For example, Republicans mostly oppose the $600 weekly boost to unemployment benefits, arguing it’s a disincentive to work because some employees earn more by staying home than they would on the job. Democrats say it’s a lifeline for struggling Americans trying to make ends meet.

Democrats also provide more money in their bill to prevent evictions: $100 billion in rental assistance and $75 billion for homeowners paying mortgages. The $2 trillion coronavirus aid package’s 120-day federal eviction moratorium on certain rentals expires at the end of July. The Democrats’ bill would extend it through March 2021.

Democrats are wary of the liability protections being proposed by Republicans. Instead, their bill includes other priorities, such as funding to shore up the struggling U.S. Postal Service, which they see as another lifeline for Americans, and to provide $50 monthly stipends toward broadband services for households with laid-off or furloughed workers to stay connected online.

Sen. Ron Wyden of Oregon, the top Democrat on the Finance Committee, said McConnell’s idea for another round of direct $1,200 payments is no substitute for extending the enhanced unemployment benefits.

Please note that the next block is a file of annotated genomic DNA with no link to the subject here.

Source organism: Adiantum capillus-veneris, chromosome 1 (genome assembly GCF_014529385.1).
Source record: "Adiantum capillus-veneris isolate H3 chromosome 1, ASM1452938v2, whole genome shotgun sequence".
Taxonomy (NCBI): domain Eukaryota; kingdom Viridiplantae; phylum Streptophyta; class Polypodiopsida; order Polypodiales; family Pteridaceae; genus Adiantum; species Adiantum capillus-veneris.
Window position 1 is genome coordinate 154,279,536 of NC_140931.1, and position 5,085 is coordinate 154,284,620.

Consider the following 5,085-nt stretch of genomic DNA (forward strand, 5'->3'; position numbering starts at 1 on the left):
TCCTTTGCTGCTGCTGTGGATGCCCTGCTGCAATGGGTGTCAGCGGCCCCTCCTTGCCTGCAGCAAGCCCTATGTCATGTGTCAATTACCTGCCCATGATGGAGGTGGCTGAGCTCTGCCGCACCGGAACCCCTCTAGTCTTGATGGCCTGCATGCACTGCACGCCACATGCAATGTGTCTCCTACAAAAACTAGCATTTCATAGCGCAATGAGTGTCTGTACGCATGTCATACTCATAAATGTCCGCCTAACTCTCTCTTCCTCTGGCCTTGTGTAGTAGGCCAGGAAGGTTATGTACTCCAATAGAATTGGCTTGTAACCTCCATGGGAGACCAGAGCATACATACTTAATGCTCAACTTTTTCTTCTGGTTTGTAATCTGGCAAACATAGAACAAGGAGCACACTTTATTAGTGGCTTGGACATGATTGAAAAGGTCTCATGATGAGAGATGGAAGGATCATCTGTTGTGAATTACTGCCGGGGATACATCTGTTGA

“The next coronavirus relief package must extend supercharged unemployment benefits,” Wyden said in a statement.

He said the jobless aid has “kept the economy afloat and allowed millions of families to pay the rent and buy groceries.”

One area of common ground that has emerged in recent weeks is that both parties believe in the importance of wearing masks in public to help limit the virus spread as more shops and businesses reopen and Americans leave their homes.

Rep. Bennie Thompson, D-Miss., the chairman of the Homeland Security Committee, and other Democrats have pushed the Transportation Security Administration to require masks for all people going through airport security checkpoints.

McConnell told people in Kentucky that wearing masks is the single-most important thing they can do when around others.

“It ain’t confusing,” McConnell said Monday at a hospital in Bradford. “Put on a mask.”

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Associated Press writer Becky Yonker in Shelbyville, Ky., contributed to this story.